You may have heard about digital currencies in the news. And now, the Bank of England (BoE) is exploring the possibility of introducing a digital pound. Read on to find out what it means and why a digital currency could come to the UK.

How we use money has changed enormously over the last few decades. 

It wasn’t too long ago that most transactions involved cash. Now, using your card, paying for goods online, or tapping your phone at a checkout are common. 

According to UK Finance, 57% of all payments in the UK were made using cards in 2021. The Covid-19 pandemic, when many businesses encouraged contactless payments, and an increased limit of £100 mean use of contactless has soared. In 2015, just 3% of payments were contactless, but by 2021 this had increased to 32%. 

In contrast, cash was used in just 15% of all payments in 2021 after an annual decline of 1.7%. 

So, what’s next for money in the UK? By the end of the decade, you could be using a digital pound to pay for goods and services. 

What does the digital pound mean?

The digital pound has been referred to as “digital sterling” or “Britcoin” in the press. It would be a type of central bank digital currency (CBDC) issued by the BoE.

While it’d be a new type of money, it would be linked to sterling and its value would be stable. 10 digital pounds would have the same value as a £10 note. 

CBDCs are often confused with cryptocurrency, but they are not the same. A cryptocurrency is issued privately and the value is often volatile. In comparison, the digital pound would be issued by the BoE and backed by the government, so the value would be far more stable. 

The currency would be held in a digital pound wallet, which you could use to pay for services by tapping your smartphone, like you do with contactless payments, or entering details online. You would also be able to transfer money to another person, a business, or between your own accounts. 

The BoE added it recognises how important cash is to many people – the digital pound wouldn’t replace the coins and notes in your wallet. 

The Bank of England says the digital pound is needed to fulfil its mission

Answering why a digital pound is needed, the BoE says: “There are new forms of money on the horizon. Some of these could pose risks to the UK’s financial stability.”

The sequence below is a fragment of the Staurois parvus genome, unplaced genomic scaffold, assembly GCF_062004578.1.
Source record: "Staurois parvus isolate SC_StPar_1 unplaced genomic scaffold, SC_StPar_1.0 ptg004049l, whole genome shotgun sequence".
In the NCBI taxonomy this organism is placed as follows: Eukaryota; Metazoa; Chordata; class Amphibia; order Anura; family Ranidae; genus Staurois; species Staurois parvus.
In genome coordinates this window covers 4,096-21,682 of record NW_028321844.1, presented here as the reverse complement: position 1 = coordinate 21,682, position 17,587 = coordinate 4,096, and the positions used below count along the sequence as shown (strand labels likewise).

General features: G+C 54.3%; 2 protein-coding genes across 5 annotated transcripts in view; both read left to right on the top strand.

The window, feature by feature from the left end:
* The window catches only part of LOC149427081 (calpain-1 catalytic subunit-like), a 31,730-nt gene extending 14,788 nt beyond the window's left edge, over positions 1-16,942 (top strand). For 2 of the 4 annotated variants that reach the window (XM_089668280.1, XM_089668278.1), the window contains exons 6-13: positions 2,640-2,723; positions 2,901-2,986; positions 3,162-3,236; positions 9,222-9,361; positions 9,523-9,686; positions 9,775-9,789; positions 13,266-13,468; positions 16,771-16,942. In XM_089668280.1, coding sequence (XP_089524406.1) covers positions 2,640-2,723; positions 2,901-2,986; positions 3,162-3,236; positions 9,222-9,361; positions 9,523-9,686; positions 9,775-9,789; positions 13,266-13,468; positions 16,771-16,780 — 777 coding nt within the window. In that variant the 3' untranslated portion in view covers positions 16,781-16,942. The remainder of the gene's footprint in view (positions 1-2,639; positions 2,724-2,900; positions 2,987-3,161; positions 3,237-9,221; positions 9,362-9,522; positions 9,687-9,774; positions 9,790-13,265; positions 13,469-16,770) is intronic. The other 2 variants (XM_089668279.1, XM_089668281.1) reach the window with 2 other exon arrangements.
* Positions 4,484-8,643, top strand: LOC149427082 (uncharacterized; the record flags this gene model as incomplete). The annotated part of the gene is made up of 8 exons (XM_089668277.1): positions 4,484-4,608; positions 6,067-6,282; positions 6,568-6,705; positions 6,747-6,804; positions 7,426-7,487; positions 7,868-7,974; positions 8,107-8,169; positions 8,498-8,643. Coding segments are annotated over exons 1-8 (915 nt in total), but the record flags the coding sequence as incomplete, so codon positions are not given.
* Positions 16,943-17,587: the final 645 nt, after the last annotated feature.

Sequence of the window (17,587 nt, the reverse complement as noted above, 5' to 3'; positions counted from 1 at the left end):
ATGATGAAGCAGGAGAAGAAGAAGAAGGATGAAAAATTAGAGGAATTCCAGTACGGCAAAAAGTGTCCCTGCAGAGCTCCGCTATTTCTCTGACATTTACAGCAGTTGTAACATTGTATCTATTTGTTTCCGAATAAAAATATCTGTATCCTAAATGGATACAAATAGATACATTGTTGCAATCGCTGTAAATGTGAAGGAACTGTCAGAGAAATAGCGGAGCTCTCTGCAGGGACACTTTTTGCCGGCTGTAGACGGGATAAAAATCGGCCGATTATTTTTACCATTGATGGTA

It adds: “The money we issue as the UK’s central bank is the anchor of confidence in our monetary system. This type of money supports the UK’s monetary and financial stability. Today, banknotes are the only type of money we provide for the public to use. Having a digital pound could help us to keep providing this anchor for the UK.”

As more payments become digital, the digital pound could also help keep “uniformity”. This is where you can exchange one type of money for another. For instance, you can withdraw money from your bank account as cash at an ATM. 

The digital pound could be in use by the end of the decade

The introduction of the digital pound is still at least several years away, but it could be in use by the end of the decade. The BoE is currently reviewing the technology and policy requirements for its introduction. 

Other countries are further along in the process of introducing a CBDC. 

In October 2020, the Bahamas launched the first nationwide CBDC, known as the “Sand Dollar”. So far, four CBDCs have been launched in 11 countries. Sweden is also in the testing phase of launching its “e-krona”, and China is expected to start using the “digital yuan” later this year.  

From a consumer perspective, the digital pound would mean you have more choice and transactions may be faster, if not immediate. 

A House of Commons report suggests the technology may also open up a range of innovations that could benefit consumers and businesses, including: 

  • “Programmable money” that enables transactions to occur according to certain conditions, rules or events
  • Automatic payment of taxes at the point of sale
  • Allowing the government to make direct transfers to individuals
  • Automatic payment of dividends directly to shareholders
  • Electricity meters paying suppliers directly, based on power usage
  • Making “micropayments” at much lower costs, allowing further innovations, such as paying a few pence rather than a subscription to read an online newspaper article. 

Of course, there are challenges too. The report noted the possible risk of cyberattacks and breaches in data privacy, as electronic payment systems are less anonymous. It also stated concerns that unreliable internet connectivity might affect accessibility.

While some way off, the digital pound could revolutionise how we use money in the coming years. 

Please note:

This blog is for general information only and does not constitute advice. The information is aimed at retail clients only.